Wild Kitchen – Peach and Grape Leaf
Smelling peach leaves officially launched Wild Kitchen day (held twice a month) at Rancho Arco Iris. Wild Kitchen day is about unlocking the gourmet potential of the commonly ignored plants, along with their superb abilities to heal. Peach is a great example.
While we patiently await its fruits, the leaves, twigs and bark are rarely considered. Well, we’re NOT going to eat them, true. But the leaf makes a delicious beverage that cools and calms. For those of us who enjoy our summer wines and beers, it’s a noteworthy hang-over aid, nipping nausea in the bud.
This is a plant best prepared as a cold infusion. I made a gallon of it starting in the morning and it was ready by dinner. I make it by filling a gallon jar about 1/2 full of fresh leaf, then adding spring water to fill the jar. Stir it every once in awhile. I think this cold infusion is ideal for fermenting into an herbal wine. It tastes like peaches. Just be sure you strain out the leaves and ferment only the remaining liquid.
There’s always a great deal of information to share about a plant, more than can be remembered, so I aim to pick out two key features for the class to commit to memory, amid the hour’s-worth of plant uses we cover. In the case of peach I selected its action as a cooling, relaxing nervine and it’s function as a Yin Deficiency remedy. As we discussed its other attributes I cautioned the class that one NEVER uses wilted leaves. Upon wilting the hydrocyanides convert to actual cyanide. Livestock are known to die from grazing on wilted peach leaves from a fallen branch. Additionally, for the same reason, when we make a peach tincture, we only let it sit for ten days. After ten days we can begin getting some unwanted cyanide in our tincture. Our youngster, Samuel, piped in that there were actually three things we had to remember…the third being “if you don’t make it right it can kill you”.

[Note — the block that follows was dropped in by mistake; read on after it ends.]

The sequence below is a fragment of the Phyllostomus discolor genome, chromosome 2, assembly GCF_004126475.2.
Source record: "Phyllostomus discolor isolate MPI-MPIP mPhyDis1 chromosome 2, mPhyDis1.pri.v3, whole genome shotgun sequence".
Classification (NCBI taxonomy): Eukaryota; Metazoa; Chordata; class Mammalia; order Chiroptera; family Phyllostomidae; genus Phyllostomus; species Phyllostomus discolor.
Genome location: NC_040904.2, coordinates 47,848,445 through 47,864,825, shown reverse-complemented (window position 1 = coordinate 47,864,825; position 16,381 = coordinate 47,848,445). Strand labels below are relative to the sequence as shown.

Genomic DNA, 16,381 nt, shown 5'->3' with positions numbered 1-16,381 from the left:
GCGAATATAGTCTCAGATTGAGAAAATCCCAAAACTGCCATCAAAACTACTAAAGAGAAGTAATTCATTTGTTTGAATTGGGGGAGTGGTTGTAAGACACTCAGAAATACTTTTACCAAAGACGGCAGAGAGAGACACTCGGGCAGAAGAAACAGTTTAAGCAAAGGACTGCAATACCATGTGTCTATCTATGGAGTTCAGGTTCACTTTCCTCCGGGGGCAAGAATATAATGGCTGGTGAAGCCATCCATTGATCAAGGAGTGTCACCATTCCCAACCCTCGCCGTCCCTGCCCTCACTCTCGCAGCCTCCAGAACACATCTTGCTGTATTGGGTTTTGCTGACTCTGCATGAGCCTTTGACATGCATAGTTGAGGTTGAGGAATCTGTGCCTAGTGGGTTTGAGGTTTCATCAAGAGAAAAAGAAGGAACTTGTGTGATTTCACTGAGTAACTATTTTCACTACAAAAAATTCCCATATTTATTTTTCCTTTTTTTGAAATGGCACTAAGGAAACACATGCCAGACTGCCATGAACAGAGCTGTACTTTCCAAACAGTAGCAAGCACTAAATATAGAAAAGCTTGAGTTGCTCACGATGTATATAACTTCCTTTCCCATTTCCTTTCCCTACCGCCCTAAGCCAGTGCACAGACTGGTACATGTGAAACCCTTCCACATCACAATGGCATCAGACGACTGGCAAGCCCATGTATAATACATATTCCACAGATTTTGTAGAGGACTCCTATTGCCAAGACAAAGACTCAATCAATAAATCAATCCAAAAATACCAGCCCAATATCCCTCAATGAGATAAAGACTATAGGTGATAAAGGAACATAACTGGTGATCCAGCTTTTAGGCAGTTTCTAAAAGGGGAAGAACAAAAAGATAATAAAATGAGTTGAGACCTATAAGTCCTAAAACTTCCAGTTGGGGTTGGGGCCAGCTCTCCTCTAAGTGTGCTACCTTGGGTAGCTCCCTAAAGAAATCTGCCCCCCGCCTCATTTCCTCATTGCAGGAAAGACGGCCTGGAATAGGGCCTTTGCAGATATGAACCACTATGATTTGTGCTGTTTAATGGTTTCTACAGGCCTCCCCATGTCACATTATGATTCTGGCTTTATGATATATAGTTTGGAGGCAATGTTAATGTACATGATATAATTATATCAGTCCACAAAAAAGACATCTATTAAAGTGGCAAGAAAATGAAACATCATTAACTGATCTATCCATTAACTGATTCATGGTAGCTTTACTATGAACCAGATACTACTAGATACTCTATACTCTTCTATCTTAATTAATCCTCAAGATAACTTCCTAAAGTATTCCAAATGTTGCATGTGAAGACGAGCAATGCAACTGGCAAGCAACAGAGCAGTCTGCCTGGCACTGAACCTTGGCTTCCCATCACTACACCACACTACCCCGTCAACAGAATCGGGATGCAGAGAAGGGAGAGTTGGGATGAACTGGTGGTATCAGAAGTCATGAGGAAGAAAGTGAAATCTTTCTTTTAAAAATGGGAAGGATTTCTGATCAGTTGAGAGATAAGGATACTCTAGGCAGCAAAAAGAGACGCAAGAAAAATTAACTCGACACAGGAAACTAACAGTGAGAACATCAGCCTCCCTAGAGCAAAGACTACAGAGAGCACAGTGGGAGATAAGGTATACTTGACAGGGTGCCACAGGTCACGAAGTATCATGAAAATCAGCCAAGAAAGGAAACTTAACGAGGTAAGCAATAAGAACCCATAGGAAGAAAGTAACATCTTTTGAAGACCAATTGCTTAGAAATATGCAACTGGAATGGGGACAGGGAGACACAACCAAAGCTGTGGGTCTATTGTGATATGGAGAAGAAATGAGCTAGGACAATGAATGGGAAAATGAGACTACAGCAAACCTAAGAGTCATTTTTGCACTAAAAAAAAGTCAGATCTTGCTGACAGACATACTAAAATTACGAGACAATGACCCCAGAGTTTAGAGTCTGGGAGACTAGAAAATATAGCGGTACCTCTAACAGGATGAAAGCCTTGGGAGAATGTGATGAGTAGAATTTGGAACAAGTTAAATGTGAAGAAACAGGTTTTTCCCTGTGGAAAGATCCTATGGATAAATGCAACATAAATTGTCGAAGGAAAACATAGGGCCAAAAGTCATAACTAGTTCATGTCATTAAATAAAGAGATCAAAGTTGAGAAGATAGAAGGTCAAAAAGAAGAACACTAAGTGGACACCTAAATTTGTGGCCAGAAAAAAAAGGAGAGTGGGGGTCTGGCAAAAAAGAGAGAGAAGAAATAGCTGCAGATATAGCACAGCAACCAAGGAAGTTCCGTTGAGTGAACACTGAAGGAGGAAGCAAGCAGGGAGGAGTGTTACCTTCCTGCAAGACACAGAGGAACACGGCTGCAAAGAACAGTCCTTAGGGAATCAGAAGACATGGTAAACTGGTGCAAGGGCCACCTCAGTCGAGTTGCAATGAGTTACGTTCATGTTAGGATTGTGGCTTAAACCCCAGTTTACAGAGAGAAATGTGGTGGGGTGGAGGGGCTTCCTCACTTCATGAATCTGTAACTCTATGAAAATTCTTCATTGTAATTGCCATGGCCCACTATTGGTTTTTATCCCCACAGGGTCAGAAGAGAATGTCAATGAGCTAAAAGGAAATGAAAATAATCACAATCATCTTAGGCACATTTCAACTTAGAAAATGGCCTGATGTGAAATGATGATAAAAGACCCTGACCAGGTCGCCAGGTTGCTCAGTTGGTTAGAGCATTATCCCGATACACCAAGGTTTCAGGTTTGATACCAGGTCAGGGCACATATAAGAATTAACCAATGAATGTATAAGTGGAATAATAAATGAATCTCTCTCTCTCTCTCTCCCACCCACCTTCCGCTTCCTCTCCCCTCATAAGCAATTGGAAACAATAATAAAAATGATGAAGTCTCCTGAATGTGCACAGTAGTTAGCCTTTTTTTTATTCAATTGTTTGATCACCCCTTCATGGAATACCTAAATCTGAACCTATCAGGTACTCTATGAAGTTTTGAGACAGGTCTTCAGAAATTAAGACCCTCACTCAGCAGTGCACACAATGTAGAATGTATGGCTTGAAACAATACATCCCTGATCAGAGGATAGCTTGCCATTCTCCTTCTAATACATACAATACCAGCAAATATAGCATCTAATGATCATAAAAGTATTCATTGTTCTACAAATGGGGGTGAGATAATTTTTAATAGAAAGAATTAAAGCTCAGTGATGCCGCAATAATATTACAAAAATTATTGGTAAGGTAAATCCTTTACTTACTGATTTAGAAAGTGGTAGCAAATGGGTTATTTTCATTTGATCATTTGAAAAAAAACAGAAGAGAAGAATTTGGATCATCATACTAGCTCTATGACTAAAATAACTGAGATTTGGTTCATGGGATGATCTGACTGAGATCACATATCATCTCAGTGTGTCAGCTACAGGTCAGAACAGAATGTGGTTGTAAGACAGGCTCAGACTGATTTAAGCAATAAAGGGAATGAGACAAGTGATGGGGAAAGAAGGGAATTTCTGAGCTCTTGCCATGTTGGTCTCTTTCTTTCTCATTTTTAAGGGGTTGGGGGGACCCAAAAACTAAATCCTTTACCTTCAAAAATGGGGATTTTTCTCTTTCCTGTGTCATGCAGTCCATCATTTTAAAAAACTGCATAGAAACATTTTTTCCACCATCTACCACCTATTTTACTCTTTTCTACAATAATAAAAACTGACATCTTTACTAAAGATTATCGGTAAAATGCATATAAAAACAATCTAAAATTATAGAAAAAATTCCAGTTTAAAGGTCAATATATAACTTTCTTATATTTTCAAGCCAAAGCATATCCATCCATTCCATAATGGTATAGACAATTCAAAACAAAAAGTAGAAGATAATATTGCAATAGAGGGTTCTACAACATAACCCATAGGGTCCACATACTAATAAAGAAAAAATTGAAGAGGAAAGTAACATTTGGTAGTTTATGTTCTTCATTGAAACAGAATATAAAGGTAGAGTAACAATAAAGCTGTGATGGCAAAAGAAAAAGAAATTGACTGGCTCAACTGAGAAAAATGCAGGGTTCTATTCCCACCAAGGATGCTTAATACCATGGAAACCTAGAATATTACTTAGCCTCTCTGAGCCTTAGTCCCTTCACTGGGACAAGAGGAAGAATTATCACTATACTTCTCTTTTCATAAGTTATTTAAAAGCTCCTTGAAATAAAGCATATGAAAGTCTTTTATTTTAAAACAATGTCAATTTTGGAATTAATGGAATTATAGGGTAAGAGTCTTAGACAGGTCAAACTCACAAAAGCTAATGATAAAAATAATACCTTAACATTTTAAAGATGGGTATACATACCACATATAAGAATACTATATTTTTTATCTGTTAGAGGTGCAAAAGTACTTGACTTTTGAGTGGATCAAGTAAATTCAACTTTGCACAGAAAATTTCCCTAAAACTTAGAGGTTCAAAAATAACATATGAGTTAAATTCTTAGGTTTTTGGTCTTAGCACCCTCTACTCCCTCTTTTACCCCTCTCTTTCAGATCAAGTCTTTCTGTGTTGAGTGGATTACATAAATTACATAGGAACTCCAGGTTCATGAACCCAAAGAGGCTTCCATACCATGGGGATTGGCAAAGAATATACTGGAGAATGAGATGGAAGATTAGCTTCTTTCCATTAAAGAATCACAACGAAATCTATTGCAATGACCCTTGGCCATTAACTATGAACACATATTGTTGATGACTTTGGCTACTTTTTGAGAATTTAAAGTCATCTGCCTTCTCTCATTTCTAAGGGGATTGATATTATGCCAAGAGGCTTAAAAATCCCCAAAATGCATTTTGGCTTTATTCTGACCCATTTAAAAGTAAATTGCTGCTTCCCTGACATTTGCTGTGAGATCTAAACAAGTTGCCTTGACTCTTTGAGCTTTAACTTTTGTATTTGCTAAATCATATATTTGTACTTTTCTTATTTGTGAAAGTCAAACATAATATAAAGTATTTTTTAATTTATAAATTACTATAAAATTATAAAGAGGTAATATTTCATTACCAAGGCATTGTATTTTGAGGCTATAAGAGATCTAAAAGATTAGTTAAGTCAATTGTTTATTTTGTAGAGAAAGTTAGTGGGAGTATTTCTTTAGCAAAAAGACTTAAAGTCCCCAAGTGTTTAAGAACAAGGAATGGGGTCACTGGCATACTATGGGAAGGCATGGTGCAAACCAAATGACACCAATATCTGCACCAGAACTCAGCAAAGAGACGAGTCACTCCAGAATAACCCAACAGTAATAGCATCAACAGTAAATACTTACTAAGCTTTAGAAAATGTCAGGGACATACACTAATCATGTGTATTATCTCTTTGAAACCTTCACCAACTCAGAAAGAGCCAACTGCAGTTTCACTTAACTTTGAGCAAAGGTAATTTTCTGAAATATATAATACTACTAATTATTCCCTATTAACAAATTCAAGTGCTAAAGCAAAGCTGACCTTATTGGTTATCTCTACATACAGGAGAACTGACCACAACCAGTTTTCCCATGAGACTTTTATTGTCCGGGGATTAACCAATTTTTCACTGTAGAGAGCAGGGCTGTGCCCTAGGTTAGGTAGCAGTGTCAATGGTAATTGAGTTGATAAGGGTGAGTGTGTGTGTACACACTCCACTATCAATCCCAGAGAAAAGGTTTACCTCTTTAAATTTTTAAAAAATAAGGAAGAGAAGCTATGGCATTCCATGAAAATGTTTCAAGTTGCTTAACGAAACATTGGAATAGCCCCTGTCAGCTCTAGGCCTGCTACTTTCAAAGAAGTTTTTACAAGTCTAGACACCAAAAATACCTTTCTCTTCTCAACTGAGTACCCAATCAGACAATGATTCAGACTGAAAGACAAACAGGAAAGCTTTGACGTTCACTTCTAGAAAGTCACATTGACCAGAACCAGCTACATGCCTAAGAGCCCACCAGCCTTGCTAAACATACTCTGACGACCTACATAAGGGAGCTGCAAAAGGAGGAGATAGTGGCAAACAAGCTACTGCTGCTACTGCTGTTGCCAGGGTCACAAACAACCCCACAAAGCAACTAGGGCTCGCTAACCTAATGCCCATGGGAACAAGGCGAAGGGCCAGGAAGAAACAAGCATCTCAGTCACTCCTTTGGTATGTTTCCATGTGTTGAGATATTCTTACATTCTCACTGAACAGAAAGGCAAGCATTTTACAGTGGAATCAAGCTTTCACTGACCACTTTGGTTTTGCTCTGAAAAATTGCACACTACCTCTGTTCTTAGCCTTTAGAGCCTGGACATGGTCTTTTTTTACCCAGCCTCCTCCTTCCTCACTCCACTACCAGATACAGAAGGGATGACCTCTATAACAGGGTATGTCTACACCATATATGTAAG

We went looking for grape leaves before lunch. Very tricky to identify I might add. Close by we found River Bank Grape and Fox Grape. The best time to gather grape leaves is in June with a cut off date of July 4. Aguila and I had both noticed that on July 4th our leaves still looked fresh, and undamaged. But over the next two days, to our July 6th class, they had all radically changed into the more fibrous, bug chewed look. We did find enough good leaves to brine some in a lacto-ferment and set some aside for dinner. But not enough for the wine. The main functions I wanted them to remember about grape was it’s toning action on veins and circulatory problems and as a food, it’s high omega 3 content.
As the heat of the afternoon came on they all hiked down to the swimming hole with the cat. Reaching the pool Aguila instructed them about water moccasins sharing the pool. As if on cue, a young water moccasin lifted its head to great their arrival from the middle of the water. Fear was dispelled with further instruction how to safely share the pool, they have a swimming spot, so do the people, done in peace the snakes disappear into their privacy. For some reason the group thought this a great advertizing motto for us, “Swimming with Water Moccasins”. I’m not sure about that, but if you swim in native Arkansan waters, it’s a lesson that needs to be shared.
We took a few hours to gather more food and prepare dinner together. The menu included a soup made with Wood Nettle, a casserole of grape leaf, zucchini sticks (technically not a wild food, but ours are going wild this summer), and peach leaf infusion. I know a class is successful when folks take action on their learning right away. The next day, folks went home to make peach leaf/twig & grape leaf tinctures.
Wood Nettle Soup
This always turns out differently depending on what I have on hand. Play around with this. Begin with making a good broth as a foundation. This time I used a veggie broth powder and cooked onion and potato in it for about ten minutes. Then we added enough fresh, cleaned wood nettle leaf and stem to fill the broth with just a tad of broth remaining over the leaves. This is cooked just until the leaves wilt. Cool it down until you can blend it without blowing anything up. To this add some nutmeg to taste, Himalayan salt and plain whole milk yogurt is added and mixed together. This simple soup was a big hit.
Next Sunday we’ll zero in on the violet.